This is a movie that moves slowly and if you're looking for more of a thrilling drama that dishes on Scientology, this movie is not it. It's a character study and a well-directed film that raises more questions than answers. I won't be surprised if the movie earns a ton of Oscar nomination - it's most definitely deserving of it. I wouldn't call it my favorite movie this year, but it's one of the year's best, no doubt.

Rating: See It!

Most Anticipated: Total Recall

13. Total Recall (PG-13) - Runtime: 118 minutes
Starring: Colin Farrell, Jessica Biel, Kate Beckinsale
Director: Len Wiseman

If you're thinking about how much you loved the original Total Recall, you can just forget about that movie in this remake. This movie stays closer to the original story it's based on and does not take place on Mars at all. To be quite honest, I found this refreshing. Too many times a remake tries to play it safe by just recreating the movie. Unfortunately, the new Total Recall doesn't quite make the impression that the original did.

Colin Farrell plays Douglas Quaid, a simple man leading a simple life until he visits Rekall - a place that injects new memories into your brain. Of course, Quaid supposedly turns out to be a rogue government agent whose memory was wiped and this whole Rekall experience messes with his head. Is he really just living out a fake memory or is there something more sinister afoot? The movie actually does answer this question almost too straight forward. I was hoping for more ambiguity to the ending, but, alas, this is just your standard run-of-the-mill action flick.

So if you're just looking to pass some time with some cool action and CGI, then Total Recall fits the bill. Everything else in the movie is a bit of a mess. From the ho-hum plot and characters that you really could care less about to the bland sets and world - Total Recall doesn't exactly give you reason to notice it. Which is really too bad - this movie had a lot of potential, but it plays it safe and just delivers an action flick without any thought to it.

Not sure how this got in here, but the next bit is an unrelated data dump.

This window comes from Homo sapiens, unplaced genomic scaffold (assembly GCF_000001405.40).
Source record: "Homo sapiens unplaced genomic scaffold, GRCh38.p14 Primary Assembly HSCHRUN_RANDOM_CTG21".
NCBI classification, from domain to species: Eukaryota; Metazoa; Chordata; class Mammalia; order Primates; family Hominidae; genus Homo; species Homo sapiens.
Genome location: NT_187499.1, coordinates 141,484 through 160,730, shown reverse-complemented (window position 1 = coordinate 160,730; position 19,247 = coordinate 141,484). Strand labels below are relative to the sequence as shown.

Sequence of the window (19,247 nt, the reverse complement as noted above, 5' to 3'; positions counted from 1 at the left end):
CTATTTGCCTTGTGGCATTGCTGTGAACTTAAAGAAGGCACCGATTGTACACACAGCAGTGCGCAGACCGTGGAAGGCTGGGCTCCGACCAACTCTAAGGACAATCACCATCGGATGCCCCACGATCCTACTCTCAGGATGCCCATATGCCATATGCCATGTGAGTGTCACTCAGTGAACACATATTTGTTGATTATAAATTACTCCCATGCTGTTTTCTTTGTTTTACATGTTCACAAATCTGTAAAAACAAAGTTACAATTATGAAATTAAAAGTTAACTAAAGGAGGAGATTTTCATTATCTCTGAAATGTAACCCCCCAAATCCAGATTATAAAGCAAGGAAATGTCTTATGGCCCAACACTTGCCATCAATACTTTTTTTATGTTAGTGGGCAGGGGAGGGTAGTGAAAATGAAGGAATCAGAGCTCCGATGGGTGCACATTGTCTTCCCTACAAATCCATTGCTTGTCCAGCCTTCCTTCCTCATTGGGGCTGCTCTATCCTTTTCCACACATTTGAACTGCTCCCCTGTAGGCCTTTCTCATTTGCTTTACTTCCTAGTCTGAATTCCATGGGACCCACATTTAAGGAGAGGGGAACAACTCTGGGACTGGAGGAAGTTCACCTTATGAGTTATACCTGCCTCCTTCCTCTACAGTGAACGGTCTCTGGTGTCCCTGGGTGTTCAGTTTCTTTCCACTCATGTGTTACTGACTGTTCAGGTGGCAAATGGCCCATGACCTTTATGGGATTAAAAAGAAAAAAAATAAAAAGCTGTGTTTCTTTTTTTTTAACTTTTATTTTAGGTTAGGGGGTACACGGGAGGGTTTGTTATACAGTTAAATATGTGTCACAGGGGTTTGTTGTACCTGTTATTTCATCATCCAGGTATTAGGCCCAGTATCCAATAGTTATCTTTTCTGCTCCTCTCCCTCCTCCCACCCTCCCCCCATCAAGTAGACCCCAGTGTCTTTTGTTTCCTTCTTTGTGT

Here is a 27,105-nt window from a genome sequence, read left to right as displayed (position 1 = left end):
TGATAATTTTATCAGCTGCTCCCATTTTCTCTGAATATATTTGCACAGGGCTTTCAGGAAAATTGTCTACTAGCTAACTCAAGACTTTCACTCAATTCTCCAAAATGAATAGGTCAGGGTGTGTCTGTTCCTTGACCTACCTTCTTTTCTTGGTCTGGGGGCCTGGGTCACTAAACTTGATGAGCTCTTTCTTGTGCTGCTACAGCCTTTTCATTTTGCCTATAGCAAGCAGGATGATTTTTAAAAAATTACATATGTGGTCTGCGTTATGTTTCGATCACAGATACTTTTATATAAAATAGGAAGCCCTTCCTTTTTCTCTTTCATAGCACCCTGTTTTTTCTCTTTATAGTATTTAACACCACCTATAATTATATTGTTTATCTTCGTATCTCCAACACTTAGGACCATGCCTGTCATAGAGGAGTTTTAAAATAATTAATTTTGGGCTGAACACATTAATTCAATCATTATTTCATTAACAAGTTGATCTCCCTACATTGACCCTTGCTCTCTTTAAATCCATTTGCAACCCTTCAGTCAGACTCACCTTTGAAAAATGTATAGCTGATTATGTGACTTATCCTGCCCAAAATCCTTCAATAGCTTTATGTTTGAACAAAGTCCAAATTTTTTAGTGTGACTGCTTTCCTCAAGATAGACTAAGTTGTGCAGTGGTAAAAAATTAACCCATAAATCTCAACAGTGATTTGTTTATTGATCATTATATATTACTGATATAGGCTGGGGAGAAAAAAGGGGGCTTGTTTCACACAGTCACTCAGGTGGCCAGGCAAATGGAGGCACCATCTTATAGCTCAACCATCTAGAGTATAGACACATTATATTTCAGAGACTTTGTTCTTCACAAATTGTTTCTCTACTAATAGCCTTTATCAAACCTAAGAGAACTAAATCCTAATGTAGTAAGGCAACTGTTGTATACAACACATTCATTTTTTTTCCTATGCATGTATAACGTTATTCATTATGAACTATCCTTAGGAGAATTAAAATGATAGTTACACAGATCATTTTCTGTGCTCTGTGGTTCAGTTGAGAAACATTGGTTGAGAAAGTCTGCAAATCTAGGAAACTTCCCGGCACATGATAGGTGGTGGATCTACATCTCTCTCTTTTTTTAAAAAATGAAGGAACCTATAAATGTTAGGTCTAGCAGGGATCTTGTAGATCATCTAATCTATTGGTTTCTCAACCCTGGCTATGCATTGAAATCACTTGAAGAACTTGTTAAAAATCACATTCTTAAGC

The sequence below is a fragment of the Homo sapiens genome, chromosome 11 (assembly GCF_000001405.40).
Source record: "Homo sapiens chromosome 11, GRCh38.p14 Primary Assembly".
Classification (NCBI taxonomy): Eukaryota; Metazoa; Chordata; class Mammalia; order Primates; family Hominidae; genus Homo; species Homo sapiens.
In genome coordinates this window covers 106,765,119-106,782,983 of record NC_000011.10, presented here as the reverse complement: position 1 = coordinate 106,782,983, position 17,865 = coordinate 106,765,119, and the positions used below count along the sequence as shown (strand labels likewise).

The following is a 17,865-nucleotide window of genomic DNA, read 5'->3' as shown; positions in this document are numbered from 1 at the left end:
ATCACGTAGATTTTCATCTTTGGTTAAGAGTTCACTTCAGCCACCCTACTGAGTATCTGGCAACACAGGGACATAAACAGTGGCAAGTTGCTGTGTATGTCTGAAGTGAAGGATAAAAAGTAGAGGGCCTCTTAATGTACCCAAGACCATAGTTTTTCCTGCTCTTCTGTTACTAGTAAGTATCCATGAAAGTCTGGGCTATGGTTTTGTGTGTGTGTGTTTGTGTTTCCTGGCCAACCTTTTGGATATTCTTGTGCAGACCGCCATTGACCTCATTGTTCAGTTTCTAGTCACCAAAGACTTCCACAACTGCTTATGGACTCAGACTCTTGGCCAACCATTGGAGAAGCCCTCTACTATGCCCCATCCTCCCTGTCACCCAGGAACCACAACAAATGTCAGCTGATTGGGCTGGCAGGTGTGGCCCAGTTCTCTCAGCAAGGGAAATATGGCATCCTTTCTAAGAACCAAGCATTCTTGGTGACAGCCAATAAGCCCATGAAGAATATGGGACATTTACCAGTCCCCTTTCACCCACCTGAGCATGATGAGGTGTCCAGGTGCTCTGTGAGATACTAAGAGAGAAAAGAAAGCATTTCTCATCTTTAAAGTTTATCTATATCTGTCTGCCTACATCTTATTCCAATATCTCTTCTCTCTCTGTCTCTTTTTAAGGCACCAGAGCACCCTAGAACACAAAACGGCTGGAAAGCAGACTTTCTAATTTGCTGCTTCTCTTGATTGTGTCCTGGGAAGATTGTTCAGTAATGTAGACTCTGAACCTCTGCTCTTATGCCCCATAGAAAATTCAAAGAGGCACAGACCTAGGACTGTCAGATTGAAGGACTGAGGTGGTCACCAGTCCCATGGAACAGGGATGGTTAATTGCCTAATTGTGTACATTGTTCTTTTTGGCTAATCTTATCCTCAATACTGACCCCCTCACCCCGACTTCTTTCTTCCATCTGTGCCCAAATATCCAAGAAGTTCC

As for the cool parts? Kate Beckinsale is insane in this movie. She's just there to kick some ass, and she does it very well! I enjoyed her role very much, but there was way too many wife jokes in the movie. Because Kate plays Doug's fake wife, the movie goes out of its way to make sure you know this in every scene  ("I give good wife" was one of the worst lines I've heard all year!). Jessica Biel is the woman helping Doug escape and take down the evil President (played by Bryan Cranston - who should have had more screen time!) and she's somebody I could have cared less about.

The movie does have some great action scenes - the car chase particularly comes to mind - and it's an action flick I would recommend if you're just looking to pass the time. However, there's been better action movies and better science fiction movies lately that this one just gets lost in the shuffle.

Rating: Not Worth Paying For!